Have you ever suffered from excessive nervousness, fear or worrying? Do you sometimes experience chest pains, headaches, sweating, or gastrointestinal problems? You may be experiencing symptoms of anxiety. Between 3% and 14% of older adults meet the criteria for a diagnosable anxiety disorder, and a recent study from the International Journal of Geriatric Psychiatry found that more than 27% of older adults under the care of an aging service provider have symptoms of anxiety that may not amount to diagnosis of a disorder, but significantly impact their functioning.
Identifying Risk Factors for Anxiety
Like depression, anxiety disorders are often unrecognized and under treated in older adults. Anxiety can worsen an older adult’s physical health, decrease their ability to perform daily activities, and decrease feelings of well-being. These include:
- Chronic medical conditions (especially chronic obstructive pulmonary disease [COPD], cardiovascular disease including arrhythmias and angina, thyroid disease, and diabetes)
- Overall feelings of poor health
- Sleep disturbance
- Side effects of medications (i.e. steroids, antidepressants, stimulants, bronchodilators/inhalers, etc)
- Alcohol or prescription medication misuse or abuse
- Physical limitations in daily activities
- Stressful life events
- Negative or difficult events in childhood
- Excessive worry or preoccupation with physical health symptoms
A quick, easy and confidential way to determine if you may be experiencing an anxiety disorder is to take a mental health screening. A screening is not a diagnosis, but a way of understanding if your symptoms are having enough of an impact that you should seek help from a doctor or other professional.
The Realistic Approach to Exercise for Anxiety and Depression
When you have depression or anxiety, exercise often seems like the last thing you want to do. But once you get motivated, exercise can make a big difference. Here are some realistic tips to help you get started and stay motivated.
Regular exercise may help ease depression and anxiety by:
- Releasing feel-good endorphins, natural cannabis-like brain chemicals (endogenous cannabinoids) and other natural brain chemicals that can enhance your sense of well-being
- Taking your mind off worries so you can get away from the cycle of negative thoughts that feed depression and anxiety
Regular exercise has many psychological and emotional benefits, too. It can help you:
- GIMeeting exercise goals or challenges, even small ones, can boost your self-confidence. Getting in shape can also make you feel better about your appearance.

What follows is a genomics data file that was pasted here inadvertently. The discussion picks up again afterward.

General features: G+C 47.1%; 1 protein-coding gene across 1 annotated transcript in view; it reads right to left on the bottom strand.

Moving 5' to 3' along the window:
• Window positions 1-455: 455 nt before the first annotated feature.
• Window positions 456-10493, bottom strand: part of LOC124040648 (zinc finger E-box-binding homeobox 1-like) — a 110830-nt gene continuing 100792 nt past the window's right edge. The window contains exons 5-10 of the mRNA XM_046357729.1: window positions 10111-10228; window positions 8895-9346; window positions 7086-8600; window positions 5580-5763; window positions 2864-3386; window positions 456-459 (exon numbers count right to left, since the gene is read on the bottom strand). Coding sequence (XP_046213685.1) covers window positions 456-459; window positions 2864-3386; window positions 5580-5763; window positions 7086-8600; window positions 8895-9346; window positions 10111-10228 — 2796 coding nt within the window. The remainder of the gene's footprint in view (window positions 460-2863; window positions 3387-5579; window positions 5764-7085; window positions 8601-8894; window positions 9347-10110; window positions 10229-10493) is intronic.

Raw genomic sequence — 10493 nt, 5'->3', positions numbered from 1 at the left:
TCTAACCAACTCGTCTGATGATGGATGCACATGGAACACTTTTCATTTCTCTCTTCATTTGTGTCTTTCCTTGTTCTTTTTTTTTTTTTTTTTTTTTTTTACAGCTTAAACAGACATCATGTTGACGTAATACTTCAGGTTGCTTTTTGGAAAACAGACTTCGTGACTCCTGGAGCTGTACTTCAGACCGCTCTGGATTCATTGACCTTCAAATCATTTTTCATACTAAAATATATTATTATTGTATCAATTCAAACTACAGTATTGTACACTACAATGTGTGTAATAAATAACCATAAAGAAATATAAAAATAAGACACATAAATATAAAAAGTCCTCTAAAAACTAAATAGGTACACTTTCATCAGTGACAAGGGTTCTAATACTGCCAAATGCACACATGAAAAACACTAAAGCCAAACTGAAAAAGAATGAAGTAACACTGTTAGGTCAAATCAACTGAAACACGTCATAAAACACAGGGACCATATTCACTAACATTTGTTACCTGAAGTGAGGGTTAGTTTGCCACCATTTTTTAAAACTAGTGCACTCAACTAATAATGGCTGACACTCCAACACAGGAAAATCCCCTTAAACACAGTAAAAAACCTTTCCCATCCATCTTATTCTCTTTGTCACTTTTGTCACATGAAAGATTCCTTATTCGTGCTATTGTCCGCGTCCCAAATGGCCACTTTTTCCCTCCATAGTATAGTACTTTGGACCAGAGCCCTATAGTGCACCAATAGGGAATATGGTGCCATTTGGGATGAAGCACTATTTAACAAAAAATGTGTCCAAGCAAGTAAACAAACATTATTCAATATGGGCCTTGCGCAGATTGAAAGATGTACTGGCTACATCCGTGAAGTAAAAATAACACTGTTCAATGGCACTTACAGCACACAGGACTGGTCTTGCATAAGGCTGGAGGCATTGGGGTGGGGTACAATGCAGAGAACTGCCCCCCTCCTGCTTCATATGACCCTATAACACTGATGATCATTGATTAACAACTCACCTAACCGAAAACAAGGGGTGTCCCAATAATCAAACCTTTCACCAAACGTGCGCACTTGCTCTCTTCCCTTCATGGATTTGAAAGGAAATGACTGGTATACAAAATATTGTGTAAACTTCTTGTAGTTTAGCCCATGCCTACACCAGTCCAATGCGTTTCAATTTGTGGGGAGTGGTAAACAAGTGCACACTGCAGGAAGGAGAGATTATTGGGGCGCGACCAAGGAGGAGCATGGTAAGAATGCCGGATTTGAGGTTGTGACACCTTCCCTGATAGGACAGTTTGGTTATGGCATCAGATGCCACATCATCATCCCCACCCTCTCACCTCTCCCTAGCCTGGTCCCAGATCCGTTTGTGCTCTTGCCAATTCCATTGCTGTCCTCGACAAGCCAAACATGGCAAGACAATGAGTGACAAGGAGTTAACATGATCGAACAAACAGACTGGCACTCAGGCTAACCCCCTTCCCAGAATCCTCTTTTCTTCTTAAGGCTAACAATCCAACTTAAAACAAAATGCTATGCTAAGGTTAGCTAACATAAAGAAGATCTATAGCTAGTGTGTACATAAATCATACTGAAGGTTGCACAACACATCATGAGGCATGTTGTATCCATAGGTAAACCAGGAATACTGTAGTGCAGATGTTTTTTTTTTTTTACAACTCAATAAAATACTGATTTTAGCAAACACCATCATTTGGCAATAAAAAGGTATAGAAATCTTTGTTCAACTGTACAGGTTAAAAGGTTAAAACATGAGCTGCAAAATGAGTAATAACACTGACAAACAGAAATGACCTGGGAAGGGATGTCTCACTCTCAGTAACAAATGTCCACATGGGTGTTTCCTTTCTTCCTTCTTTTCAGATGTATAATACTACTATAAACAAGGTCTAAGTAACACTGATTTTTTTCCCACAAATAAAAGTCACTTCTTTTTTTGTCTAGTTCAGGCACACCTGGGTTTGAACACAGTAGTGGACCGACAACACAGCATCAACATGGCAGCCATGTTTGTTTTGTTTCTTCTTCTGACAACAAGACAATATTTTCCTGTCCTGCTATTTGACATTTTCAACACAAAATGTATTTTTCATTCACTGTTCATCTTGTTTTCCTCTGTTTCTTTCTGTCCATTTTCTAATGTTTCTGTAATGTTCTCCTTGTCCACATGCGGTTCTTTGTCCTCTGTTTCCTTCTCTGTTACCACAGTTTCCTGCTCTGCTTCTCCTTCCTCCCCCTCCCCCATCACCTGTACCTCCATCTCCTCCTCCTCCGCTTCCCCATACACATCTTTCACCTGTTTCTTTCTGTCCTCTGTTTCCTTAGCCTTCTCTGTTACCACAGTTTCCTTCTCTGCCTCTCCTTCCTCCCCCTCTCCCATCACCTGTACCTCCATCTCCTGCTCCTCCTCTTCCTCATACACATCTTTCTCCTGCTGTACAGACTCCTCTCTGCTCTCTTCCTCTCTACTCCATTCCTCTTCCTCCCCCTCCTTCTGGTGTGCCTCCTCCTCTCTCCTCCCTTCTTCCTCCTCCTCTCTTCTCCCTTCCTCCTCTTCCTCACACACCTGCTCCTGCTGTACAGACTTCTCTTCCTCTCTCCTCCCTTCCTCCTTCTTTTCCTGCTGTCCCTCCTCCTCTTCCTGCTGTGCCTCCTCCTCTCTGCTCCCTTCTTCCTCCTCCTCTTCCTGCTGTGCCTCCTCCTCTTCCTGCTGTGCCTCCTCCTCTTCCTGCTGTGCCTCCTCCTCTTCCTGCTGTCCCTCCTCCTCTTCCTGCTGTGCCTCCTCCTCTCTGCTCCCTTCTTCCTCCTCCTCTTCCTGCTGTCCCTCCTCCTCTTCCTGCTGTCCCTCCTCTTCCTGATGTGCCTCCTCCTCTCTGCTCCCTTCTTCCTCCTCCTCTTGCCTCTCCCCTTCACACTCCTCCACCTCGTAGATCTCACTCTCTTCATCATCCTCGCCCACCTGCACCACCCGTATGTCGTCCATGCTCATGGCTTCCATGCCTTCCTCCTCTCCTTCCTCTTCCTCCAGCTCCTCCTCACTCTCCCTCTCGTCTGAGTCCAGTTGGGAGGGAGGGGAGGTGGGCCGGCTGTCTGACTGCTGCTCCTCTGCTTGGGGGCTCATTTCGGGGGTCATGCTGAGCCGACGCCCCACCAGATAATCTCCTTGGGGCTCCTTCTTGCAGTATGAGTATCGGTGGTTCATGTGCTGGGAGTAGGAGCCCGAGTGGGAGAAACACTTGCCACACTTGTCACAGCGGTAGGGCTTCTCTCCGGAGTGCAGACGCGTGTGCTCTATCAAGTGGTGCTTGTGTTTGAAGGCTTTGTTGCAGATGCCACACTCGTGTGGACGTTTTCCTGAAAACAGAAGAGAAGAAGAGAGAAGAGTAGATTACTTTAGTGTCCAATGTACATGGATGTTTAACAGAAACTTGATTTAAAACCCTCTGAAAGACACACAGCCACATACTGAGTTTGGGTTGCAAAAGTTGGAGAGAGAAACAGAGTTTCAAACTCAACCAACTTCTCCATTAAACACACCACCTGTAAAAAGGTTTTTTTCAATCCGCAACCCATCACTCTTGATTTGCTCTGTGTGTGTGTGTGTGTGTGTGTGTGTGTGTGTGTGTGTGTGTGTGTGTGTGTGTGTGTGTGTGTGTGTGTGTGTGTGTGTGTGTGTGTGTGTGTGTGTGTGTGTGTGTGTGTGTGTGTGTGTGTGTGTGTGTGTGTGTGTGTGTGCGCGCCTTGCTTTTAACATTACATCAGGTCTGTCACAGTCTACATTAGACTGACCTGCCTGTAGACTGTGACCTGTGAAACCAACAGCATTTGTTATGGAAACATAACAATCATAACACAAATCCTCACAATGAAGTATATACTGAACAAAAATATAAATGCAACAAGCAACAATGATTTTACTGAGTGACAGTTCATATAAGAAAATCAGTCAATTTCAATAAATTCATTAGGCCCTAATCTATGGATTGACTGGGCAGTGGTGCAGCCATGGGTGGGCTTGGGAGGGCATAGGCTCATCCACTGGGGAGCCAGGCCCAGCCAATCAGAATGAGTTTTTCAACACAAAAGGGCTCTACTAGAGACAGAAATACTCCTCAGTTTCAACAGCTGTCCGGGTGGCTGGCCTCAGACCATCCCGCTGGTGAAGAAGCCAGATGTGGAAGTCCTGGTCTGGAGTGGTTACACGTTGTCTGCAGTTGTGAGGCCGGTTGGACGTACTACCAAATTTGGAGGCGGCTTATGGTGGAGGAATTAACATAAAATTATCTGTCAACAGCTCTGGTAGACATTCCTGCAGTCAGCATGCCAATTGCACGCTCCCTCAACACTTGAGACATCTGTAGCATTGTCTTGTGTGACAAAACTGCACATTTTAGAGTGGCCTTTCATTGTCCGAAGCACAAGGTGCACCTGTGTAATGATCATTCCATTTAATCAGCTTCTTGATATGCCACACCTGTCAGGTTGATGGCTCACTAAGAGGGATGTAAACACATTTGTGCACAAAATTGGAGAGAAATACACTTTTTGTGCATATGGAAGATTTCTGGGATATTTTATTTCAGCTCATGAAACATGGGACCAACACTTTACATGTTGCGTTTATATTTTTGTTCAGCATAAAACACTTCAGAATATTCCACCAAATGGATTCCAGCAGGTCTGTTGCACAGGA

- Get more social interaction. Exercise and physical activity may give you the chance to meet or socialize with others. Just exchanging a friendly smile or greeting as you walk around your neighborhood can help your mood.
- Cope in a healthy way. Doing something positive to manage depression or anxiety is a healthy coping strategy. Trying to feel better by drinking alcohol, dwelling on how you feel, or hoping depression or anxiety will go away on its own can lead to worsening symptoms.
Is a structured exercise program the only option?
Some research shows that physical activity such as regular walking — not just formal exercise programs — may help improve mood. Physical activity and exercise are not the same thing, but both are beneficial to your health.
- Physical activity is any activity that works your muscles and requires energy and can include work or household or leisure activities.
- Exercise is a planned, structured and repetitive body movement done to improve or maintain physical fitness.
- The word “exercise” may make you think of running laps around the gym. But exercise includes a wide range of activities that boost your activity level to help you feel better.
- Running, lifting weights, playing basketball and other fitness activities that get your heart pumping can help. But so can physical activity such as gardening, washing your car, walking around the block or engaging in other less intense activities. Any physical activity that gets you off the couch and moving can help improve your mood.
How much is enough?
Doing 30 minutes or more of exercise a day for three to five days a week may significantly improve depression or anxiety symptoms. But smaller amounts of physical activity — as little as 10 to 15 minutes at a time — may make a difference. It may take less time exercising to improve your mood when you do more-vigorous activities, such as running or bicycling. The mental health benefits of exercise and physical activity may last only if you stick with it over the long term — another good reason to focus on finding activities that you enjoy.
How do I get started — and stay motivated?
Starting and sticking with an exercise routine or regular physical activity can be a challenge. These steps can help:
- Identify what you enjoy doing
- Get your mental health professional’s support
- Set reasonable goals
- Don’t think of exercise or physical activity as a chore
- Analyze your barriers
- Prepare for setbacks and obstacles
If you exercise regularly but depression or anxiety symptoms still interfere with your daily living, see your doctor or mental health professional. Exercise and physical activity are great ways to ease symptoms of depression or anxiety, but they aren’t a substitute for talk therapy (psychotherapy) or medications.